Cassiopeia Observatory logo

M87 (jet), M61, and Leo Galaxies Triplet

Posted: 16 April 2015

Strong winds blew most of the day on Wednesday, 15 April 2015, making for a dusty sky. Anticipating that the winds would decrease after sunset, I decided to go to the observatory.

Open: Wednesday, 15 April 2015, 1839 MST
Temperature: 76°F
Session: 808
Conditions: Clear but dusty sky, strong breezes

Due to the strong breezes I delayed uncovering the telescope and powering it on. 1854 MST: sunset. Took this cropped photo of the sun setting behind a distant mountain:


1920 MST: still very breezy with the temperature down to 63°F, but I began preparing the D7200 DSLR for DSO imaging. 1950 MST: still breezy. Closed the dome and returned to the house to wait for breezes to die down or Astronomical Twilight to end.

2010 MST: returned to the observatory. Still breezy but less now.

2014 MST: powered on the 8" LX200-ACF. Dome was still closed but the GPS receiver got a fix. 2017 MST: slewed to Venus and opened the dome. Viewed Venus, 83X, and then viewed Jupiter, 83X. The four Galilean Moons were visible.

Next, slewed to M87 (galaxy), which would be my first DSO imaging target of the night. Viewed M87, 83X, followed by M61 (galaxy), 83X, my 2nd DSO target. 2026 MST: still breezy but decided to try imaging anyway. Slewed to the star Arcturus, mounted the D7200 at prime focus + extension + off-axis guider, and then did a focus test image using the Bahtinov Mask. Slewed back to M87 and began searching for a good guide star. Ten minutes later I found one, but framing of M87 in the viewfinder was not great. Decided to image anyway. I did a 103 second unguided framing test image, followed by guided 10 minute exposures at various ISO settings. During post-processing I discovered that the jet was only visible in the shorter exposure, with the overexposed galaxy hiding it in the longer exposures. Here is the 103 second, ISO 6400, unguided image, cropped from the full-frame image:


The jet from the galaxy's black hole is clearly visible coming out of the galaxy at "10 o'clock". I plan to do more (short) exposures of M87 to try to improve on the jet's visibility.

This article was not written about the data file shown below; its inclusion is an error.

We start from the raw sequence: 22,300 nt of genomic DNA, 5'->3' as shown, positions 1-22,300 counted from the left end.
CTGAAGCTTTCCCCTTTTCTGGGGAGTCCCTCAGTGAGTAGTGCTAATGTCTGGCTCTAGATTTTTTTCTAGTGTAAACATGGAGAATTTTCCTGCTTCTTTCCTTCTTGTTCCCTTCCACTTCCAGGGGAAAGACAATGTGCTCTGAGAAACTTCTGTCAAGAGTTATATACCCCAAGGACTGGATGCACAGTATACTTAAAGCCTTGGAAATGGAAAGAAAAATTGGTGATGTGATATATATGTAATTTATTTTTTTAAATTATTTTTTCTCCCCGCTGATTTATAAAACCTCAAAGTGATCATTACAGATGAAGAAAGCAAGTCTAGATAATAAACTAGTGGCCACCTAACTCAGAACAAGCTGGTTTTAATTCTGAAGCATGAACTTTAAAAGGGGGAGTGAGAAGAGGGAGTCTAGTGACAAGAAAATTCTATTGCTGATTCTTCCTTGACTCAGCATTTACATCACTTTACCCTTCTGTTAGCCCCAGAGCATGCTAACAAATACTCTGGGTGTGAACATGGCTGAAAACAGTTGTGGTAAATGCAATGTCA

Slewed to M61 (galaxy). It was visible in the camera viewfinder. Found a faint guide star. This is a guided 5 minute, ISO 6400, exposure, cropped from the full-frame image:


2143 MST: it was still somewhat breezy. Added the focal reducer. Slewed to the Leo Triplet of Galaxies (M65, M66, and NGC3628. Did several framing test exposures to get the three galaxies. Then did a focus test on the star Regulus. Returned to the Leo Triplet and searched for a guide star. Found a good one, but framing was not ideal. Did guided 5 minute, ISO 6400 and ISO 12800 exposures. Galaxy cores were way overexposed in the ISO 12800 image. This is the (cropped) ISO 6400 image:


2251 MST: breezes were stronger again. Slewed to the center of the Virgo Galaxy Cluster. Found a faint guide star. Unfortunately, none of the images were suitable for post-processing to bring out the faint galaxies. The Raw converter for the D7200 DSLR has not yet been released to I am having to use JPEG images at the current time. Will try again when I can easily use and process Raw images.

After imaging the Virgo cluster I slewed to the Coma Galaxy Cluster. Oops, it was at POD "zenith blind spot". Will do on another session after the Raw converter is available.

Removed the camera from the 8" telescope. 2336 MST: viewed Saturn, 83X. Seeing was not good and it was still low in the southeastern sky. Strong breezes were still blowing. I decided to end the session.

Close: Wednesday, 15 April 2015, 2356 MST
Temperature: 50°F

Comments are welcome using Email. If you are on Twitter you can use the button below to tweet this report to your followers. Thanks.

Previous report

Cassiopeia Observatory Home Page

Back to Top

Copyright ©2015 Michael L. Weasner /